All through the book there is an underlying tension that keeps the reader in suspense as the murders seem unconnected and random. The author’s strength lies in her exploration of the psychological aspects of her characters and their inherent motives. These explorations open up a Pandora’s box and complicate the investigation process. Part of the enjoyment of James’ writing is the intellectual pursuit she engages the reader in, not to mention her excellent command of the written word.
In Death in Holy Orders, Commander Dalgleish returns to a place he frequented as a child (his father was a rector) and relives some of his boyhood experiences. We don’t often get personal insights into Dalgleish’s life and I always enjoy them when they are included. In this book Dalgleish also finds romance. His first wife had died in childbirth a number of years ago and he distanced himself emotionally.
The murders aren’t described in great detail but she always includes some (often bizarre) element of a s*xual nature. I don’t think these are necessarily gratuitous as James had seen the seamy side of life in her work in the forensic science department of the police force and later in the Criminal Policy Department. She also served as a magistrate in Middlesex and London and worked in the National Health Service and used her varied experience to help her write her books.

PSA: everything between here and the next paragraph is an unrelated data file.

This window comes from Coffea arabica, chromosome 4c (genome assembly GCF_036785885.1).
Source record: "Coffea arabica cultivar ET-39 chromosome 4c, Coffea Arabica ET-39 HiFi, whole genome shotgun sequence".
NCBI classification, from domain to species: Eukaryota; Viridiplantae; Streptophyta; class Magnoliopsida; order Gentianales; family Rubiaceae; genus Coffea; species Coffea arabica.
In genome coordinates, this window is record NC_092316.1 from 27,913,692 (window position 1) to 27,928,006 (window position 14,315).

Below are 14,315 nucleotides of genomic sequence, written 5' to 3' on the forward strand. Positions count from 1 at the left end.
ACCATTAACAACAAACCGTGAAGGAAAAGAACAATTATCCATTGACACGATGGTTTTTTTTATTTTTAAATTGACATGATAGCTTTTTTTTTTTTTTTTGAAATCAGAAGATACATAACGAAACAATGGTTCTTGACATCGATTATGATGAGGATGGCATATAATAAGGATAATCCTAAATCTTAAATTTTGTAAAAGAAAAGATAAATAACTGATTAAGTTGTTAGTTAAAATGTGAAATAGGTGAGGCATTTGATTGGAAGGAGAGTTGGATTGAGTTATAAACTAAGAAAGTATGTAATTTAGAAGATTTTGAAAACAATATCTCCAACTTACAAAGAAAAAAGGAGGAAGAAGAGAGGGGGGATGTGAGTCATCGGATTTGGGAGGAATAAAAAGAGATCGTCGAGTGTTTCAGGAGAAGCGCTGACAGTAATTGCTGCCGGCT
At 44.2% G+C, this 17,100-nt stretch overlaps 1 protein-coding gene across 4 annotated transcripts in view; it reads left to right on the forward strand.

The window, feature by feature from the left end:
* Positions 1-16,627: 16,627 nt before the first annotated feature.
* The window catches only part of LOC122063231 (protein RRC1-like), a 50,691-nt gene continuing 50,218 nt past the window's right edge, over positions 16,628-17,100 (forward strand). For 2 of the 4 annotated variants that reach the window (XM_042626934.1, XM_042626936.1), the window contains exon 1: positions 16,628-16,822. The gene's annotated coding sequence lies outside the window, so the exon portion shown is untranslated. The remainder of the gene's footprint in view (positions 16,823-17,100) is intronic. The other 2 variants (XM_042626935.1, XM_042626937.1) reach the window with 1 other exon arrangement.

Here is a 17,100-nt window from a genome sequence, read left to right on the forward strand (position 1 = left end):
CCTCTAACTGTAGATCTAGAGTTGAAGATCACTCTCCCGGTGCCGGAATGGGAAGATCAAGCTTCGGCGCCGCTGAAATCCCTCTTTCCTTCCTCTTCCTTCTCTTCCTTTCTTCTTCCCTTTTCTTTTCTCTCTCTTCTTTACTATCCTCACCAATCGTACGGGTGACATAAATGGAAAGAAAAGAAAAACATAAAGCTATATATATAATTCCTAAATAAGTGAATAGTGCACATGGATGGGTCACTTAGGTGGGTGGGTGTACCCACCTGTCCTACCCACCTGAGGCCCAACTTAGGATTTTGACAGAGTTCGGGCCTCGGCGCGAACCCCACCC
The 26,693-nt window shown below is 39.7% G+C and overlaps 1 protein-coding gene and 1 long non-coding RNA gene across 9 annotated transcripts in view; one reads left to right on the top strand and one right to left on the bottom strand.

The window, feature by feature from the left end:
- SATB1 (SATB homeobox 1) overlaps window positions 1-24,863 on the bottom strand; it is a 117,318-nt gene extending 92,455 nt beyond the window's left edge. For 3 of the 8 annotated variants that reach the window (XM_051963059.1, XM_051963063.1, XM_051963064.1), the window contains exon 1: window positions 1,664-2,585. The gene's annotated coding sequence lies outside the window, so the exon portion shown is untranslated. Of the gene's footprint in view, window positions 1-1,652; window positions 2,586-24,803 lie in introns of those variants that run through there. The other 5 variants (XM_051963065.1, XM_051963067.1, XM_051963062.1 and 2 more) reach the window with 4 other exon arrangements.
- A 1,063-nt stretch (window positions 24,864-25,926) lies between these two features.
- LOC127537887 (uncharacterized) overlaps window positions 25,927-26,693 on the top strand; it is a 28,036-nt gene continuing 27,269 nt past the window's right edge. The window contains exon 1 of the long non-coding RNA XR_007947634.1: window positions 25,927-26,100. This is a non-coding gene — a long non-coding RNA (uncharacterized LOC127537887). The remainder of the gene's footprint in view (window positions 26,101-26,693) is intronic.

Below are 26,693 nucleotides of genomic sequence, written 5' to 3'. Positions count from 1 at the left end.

There are actually some likeable characters in this book. Sometimes James seems more than a little misanthropic but there was more nuance in the personalities here than in some of her other novels.
One scene was a lovely redemptive act that dealt with the acceptance of guilt in thought:
‘What was there about this place that forced him to confront the greater as well as the lesser lies? He had known she was in danger if death. He had hoped that she would die. He was in the eyes of his God…guilty of murder…How could he continue to minister to others, to preach the forgiveness of sins, when his own great sin was unacknowledged? How could he have stood up before that congregation tonight with this darkness in his soul?
He got out of bed and knelt, burying his head in his hands. It wasn’t necessary to search for the words; they came to him naturally, and with them came the promise of forgiveness and peace. ‘Lord be merciful to me, a sinner.’
Death in Holy Orders is well-written and engrossing crime mystery. It’s of the best books I’ve read by this author and apart from the one or two scenes which may not sit well with some readers, I’d recommend it as a very interesting and complex murder mystery.